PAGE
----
Susan Kelly

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Grief, Loss and the Kindness of

We’d been waiting for my nephew to die for a week. Or if I’m honest, much longer than that. Addiction took him years ago and it’s been a long and harrowing road since.

On the 15th May, the doctors told us he had just days left. Even a young body can only recover so many times. I should say we’d been told this before. He had been told this before. And then recovery came, and soon after, relapse. And repeat. And so it has been for a long while now. But it did seem different this time.

Unable to visit and say goodbye, I sat in my home, bags packed, 300 miles away, waiting for that call. The call that would tell me he had passed. The call that signalled my need to travel north to take over day-to-day care of my mother from my sis. The call we’d waited for, even hoped for, but would be the most unwanted call we’d ever receive.

The waiting is the worse. There is nothing so tragic that can happen in life, than waiting for that tragedy to happen in life. Always there, a shadow in the mind. It’s an especially cruel kind of limbo.

And so I waited. I couldn’t face making a YouTube video. I couldn’t face writing. Even growing and cooking didn’t help. I did the minimum to keep my work alive, and waited. Flicking through Screencasts Online, I saw a tutorial for I’d signed up for it years ago and followed a couple of people, but couldn’t quite work out what it was at the time. I logged on. I saw some people whose names I recognised: @macgenie@patrickrhone @bsag . Familiar voices, steady voices, heartful voices. They were still here. Maybe this was something.

The welcome message reminded me of the intentions of this place. Safe.

Very quickly, @miraz @hollyhoneychurch @baker @tw2113 @dejus @diplomaticdiva welcomed me in - thank you. You didn’t know I was in this very dark place but you welcomed me anyway. Those little acts of kindness were so precious to me. Warm, safe.

My nephew passed away on Friday. I began my journey north, leaving behind my partner, my home, my garden, my safe place. I’m here now caring for my mother. It’s where I need to be. Locked down in a new place. A tougher place. My mother’s stage of dementia means we can not tell her that she has lost her only grandson. She no longer has the capacity to process the loss. And so I live here with her, in this sad, surreal place of untruth and unsteadiness. My heart is breaking.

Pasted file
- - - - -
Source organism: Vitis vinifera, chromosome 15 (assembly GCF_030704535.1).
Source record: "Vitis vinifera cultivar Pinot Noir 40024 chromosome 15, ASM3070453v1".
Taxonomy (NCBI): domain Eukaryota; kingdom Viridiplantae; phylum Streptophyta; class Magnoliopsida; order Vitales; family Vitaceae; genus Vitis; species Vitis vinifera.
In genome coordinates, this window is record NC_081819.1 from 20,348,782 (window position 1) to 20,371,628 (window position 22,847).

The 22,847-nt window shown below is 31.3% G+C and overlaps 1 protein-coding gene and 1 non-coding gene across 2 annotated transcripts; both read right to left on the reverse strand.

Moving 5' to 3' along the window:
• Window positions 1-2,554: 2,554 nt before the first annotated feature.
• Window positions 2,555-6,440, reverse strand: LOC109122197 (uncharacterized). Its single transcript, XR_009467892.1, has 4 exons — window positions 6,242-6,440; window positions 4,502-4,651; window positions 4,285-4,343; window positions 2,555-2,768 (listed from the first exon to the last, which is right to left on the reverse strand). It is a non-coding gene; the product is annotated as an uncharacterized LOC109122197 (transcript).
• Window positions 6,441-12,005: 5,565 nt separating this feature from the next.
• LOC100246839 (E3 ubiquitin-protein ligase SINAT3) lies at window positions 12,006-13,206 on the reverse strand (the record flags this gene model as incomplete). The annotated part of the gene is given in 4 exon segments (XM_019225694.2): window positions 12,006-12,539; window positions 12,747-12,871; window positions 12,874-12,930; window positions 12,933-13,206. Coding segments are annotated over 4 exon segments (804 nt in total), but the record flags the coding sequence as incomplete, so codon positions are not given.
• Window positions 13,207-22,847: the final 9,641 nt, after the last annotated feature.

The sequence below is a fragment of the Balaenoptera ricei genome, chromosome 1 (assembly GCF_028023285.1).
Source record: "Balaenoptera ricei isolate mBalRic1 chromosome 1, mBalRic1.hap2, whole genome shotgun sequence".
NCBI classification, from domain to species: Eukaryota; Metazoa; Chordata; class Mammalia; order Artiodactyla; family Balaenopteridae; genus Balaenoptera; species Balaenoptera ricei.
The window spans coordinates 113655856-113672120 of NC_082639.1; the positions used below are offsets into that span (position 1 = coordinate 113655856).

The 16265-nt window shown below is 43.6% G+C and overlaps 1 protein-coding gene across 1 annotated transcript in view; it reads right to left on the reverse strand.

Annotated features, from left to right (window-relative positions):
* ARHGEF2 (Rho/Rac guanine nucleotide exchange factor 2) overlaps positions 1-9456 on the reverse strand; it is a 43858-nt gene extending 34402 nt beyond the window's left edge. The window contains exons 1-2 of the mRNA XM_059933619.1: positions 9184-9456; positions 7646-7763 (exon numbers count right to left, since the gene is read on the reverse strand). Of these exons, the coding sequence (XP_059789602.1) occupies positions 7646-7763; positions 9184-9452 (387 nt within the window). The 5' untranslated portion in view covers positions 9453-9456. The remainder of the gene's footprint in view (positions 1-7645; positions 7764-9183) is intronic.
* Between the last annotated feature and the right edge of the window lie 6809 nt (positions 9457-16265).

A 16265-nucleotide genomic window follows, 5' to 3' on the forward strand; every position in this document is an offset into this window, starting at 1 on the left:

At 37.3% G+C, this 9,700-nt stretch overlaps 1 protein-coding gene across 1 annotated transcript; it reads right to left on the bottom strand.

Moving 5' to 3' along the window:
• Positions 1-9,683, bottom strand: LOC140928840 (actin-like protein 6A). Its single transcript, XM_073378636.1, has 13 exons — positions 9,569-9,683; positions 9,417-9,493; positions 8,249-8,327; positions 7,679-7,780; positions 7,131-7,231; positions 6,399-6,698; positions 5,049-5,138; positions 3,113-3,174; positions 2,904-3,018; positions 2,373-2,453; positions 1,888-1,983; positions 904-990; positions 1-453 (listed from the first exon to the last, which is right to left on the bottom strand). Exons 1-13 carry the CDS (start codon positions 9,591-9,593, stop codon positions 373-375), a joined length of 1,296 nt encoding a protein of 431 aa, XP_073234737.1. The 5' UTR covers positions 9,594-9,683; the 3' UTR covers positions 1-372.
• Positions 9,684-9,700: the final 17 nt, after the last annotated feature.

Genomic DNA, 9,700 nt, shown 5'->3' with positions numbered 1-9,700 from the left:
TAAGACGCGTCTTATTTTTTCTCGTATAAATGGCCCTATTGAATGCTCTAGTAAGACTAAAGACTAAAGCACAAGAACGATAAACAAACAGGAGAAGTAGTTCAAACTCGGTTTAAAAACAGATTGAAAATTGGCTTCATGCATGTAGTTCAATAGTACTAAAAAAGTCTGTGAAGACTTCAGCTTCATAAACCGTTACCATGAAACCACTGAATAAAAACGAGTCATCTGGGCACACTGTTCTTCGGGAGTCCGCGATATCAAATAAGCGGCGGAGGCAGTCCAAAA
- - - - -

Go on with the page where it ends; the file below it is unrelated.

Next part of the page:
We make funeral plans quietly while she sleeps. We try to explain the unexplainable to friends and family in snatched phone calls. No they can’t send flowers, no they can’t attend the funeral. We try to work out what a funeral can look like in these Covid times. There is nothing normal about this. The time-tested ceremonies and practices that accompany death are not available to us now. We make calls, we cry, we put on a brave face, we do the best we can.

In the spaces in between, I log on to I connect with new friends and post a photo of a quiche. We share the little moments of everyday life and the things that interest us. We connect. I find myself ‘more me’ and less curated here. I take a moment to respond to posts that resonate in some way - it feels so different to the tap tap tap of the like.

I discover is not Twitter. is Here we don’t just see people who are mirror images of us - or that version of us the algorithm has decided we are. We see kind strangers and kindred spirits. Kind strangers and kindred spirits with their own complicated and beautiful lives. They share some of our interests but have unfamiliar interests too - and they might just walk us into something new one of these days. I like it here. There is hope here. Room to move. We can explore. We are amongst friends. And when needed, we can take refuge from the storm and find some comfort here. Safe, Together. Thank you.